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CLO abuser gets probation


Judge Michael Malone told a deputy attorney general Wednesday that he wouldn't sentence Eric S. Wyatt to prison time despite a state request that Wyatt go to jail.Wyatt pled guilty this summer to two counts of mistreatment of a dependent adult, which under state guidelines would mean probation for someone without a criminal record. But the state asked last month that Wyatt serve jail time because of the severity of the crimes.Wyatt worked with the adult client during his tenure at Ponderosa House, a group home owned by Community Living Opportunities, Inc.The state tried to use the same arguments for jail time that they used in the original charges, Malone said. Those arguments couldn't be used twice, so the state lacked the proper evidence to sway Malone to deviate from the sentencing guidelines.Malone instead sentenced Wyatt to 24 months of strict probation, followed by another period of supervision.In other news:Lawrence police are investigating the use of four counterfeit bills at local businesses over the past two days.Two fake $100 bills were used at a local restaurant, while two fake $20 bills were used at Abe & Jakes Landing and a different restaurant, police say. Police have started conducting interviews, but couldn't yet say whether the incidents appeared related.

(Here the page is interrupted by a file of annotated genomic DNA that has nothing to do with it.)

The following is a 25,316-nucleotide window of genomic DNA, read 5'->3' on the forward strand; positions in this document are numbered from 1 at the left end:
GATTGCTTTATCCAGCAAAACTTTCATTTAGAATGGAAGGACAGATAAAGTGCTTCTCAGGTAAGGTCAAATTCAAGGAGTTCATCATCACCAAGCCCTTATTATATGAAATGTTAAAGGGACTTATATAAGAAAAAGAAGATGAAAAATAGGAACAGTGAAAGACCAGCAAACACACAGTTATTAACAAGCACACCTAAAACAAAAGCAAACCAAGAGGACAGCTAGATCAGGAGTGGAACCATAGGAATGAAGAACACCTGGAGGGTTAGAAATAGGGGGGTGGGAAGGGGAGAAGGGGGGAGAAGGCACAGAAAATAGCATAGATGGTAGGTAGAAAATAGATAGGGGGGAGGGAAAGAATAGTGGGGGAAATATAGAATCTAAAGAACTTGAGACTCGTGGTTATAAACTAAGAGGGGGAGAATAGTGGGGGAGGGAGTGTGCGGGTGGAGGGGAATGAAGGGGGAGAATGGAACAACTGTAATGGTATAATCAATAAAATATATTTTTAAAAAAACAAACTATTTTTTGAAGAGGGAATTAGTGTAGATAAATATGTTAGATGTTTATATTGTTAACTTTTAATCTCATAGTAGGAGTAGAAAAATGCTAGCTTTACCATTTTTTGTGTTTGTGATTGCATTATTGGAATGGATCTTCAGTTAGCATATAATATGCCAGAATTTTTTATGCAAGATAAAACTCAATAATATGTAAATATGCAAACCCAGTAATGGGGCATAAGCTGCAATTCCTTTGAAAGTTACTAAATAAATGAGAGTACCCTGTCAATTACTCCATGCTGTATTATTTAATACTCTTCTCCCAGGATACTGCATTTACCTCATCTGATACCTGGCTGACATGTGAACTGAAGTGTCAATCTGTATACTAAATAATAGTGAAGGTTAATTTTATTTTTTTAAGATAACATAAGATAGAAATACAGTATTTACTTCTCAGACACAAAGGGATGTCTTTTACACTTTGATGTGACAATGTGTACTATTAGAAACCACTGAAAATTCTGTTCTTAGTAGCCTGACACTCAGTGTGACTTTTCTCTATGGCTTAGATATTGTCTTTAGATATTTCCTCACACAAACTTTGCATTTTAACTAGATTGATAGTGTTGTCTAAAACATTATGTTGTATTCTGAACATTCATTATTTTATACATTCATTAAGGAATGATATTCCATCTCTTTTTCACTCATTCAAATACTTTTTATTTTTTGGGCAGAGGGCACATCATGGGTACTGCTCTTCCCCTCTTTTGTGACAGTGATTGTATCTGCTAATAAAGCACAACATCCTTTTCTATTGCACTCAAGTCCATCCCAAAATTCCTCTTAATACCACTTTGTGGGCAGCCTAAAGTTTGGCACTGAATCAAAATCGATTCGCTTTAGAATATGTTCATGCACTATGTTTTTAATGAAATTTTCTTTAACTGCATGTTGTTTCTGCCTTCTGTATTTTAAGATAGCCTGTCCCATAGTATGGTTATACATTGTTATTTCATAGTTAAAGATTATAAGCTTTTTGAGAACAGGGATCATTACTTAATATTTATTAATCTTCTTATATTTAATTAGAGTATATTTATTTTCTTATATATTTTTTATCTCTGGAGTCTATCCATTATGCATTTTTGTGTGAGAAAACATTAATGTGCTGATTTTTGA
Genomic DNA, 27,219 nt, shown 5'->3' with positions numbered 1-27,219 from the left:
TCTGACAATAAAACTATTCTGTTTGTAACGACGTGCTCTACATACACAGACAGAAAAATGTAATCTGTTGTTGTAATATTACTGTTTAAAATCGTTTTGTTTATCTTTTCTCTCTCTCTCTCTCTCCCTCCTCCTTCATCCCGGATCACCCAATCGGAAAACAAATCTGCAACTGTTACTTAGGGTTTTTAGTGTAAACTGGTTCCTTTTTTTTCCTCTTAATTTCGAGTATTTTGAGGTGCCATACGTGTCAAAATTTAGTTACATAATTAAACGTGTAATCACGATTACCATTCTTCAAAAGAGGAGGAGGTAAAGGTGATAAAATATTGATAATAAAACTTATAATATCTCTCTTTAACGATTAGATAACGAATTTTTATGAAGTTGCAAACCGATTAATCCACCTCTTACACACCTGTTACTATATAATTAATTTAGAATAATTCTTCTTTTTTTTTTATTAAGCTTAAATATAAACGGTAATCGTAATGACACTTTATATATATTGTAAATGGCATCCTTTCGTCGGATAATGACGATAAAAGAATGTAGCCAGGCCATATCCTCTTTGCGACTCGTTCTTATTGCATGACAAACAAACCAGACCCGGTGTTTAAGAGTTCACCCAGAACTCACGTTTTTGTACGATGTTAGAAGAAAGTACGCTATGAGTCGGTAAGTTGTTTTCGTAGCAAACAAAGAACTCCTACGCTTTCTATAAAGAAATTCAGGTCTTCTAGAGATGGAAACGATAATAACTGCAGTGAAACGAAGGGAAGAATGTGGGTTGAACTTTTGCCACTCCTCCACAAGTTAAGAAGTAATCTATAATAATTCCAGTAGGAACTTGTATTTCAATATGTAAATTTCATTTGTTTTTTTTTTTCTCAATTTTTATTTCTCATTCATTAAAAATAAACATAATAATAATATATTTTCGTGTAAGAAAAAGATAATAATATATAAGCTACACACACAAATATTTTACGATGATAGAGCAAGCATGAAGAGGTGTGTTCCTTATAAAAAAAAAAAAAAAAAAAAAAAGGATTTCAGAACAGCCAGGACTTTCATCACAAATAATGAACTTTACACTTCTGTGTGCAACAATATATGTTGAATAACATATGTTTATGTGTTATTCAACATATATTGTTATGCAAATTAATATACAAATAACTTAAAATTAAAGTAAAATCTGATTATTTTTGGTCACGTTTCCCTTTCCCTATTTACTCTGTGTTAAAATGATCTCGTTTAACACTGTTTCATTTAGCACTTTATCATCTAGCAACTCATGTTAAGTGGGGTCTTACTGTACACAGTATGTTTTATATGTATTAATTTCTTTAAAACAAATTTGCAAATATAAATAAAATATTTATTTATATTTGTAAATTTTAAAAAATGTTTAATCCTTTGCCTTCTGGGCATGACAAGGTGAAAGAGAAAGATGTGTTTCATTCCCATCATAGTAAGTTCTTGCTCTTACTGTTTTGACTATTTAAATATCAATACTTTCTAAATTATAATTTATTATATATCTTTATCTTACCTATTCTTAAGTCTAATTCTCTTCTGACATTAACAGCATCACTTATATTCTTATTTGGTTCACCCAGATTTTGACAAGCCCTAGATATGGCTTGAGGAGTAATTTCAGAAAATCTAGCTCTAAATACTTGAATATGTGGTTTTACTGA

Centrist 11 years, 7 months ago

"" Those arguments couldn't be used twice ""

Why the HELL not?????

So an abuser gets off ... yet again ... because of "freedom" in the LAW.

What a joke.

I bet the person abused is so happy about this. That is, if they have an adequate capacity to reason about it at all.

Perpetrators .... all and sundry. Come to Lawrence! You'll get off!

compmd 11 years, 7 months ago

"because of "freedom" in the LAW."

Whoa there, Centrist. You are definitely not doing your name justice. I would expect something like that from Patriotman or right_thinker, but not you. I think you have a seriously skewed concept of the legal system implemented in the United States. "Get off?" The man plead guilty! He now has two misdemeanor convictions. I'm sure if you (or any of us) were charged with two misdemeanors and convicted, regardless of sentence, you wouldn't feel as if you had "gotten off."

Sentencing guidelines are generally well adhered to. A judge may venture outside of them, but it is not often. Either the state or the defense must make truly compelling arguments to convince a judge to deviate from the guidelines. Clearly, the state's evidence was insufficient. Put away any conspiracy theories of the system helping Mr. Wyatt receive probation. The guidelines (which are decided on by many lawyers and politicians, mind you) were adhered to because the state's case was not strong enough to compel the judge to change his mind. Simple as that.

Steve Jacob 11 years, 7 months ago

As bad as the crime sounds, I still believe he was not properly trained, and though he was doing right. And a jury could not convict of more serious charges, so he probally getting a punishment fitting.

CLO is more to blame then anything.

Jillian Andrews 11 years, 7 months ago

These individuals are paid very little for a very frustrating job. I'm not excusing his actions, but the situation is a little more complex than it seems. CLO has a history of poor staff training and supervision (even leading to the death of persons served). They definitely hold some of the responsibility for the situation.

roger_o_thornhill 11 years, 7 months ago

Gotta save room in jail for non-violent drug offenders--the real evil.

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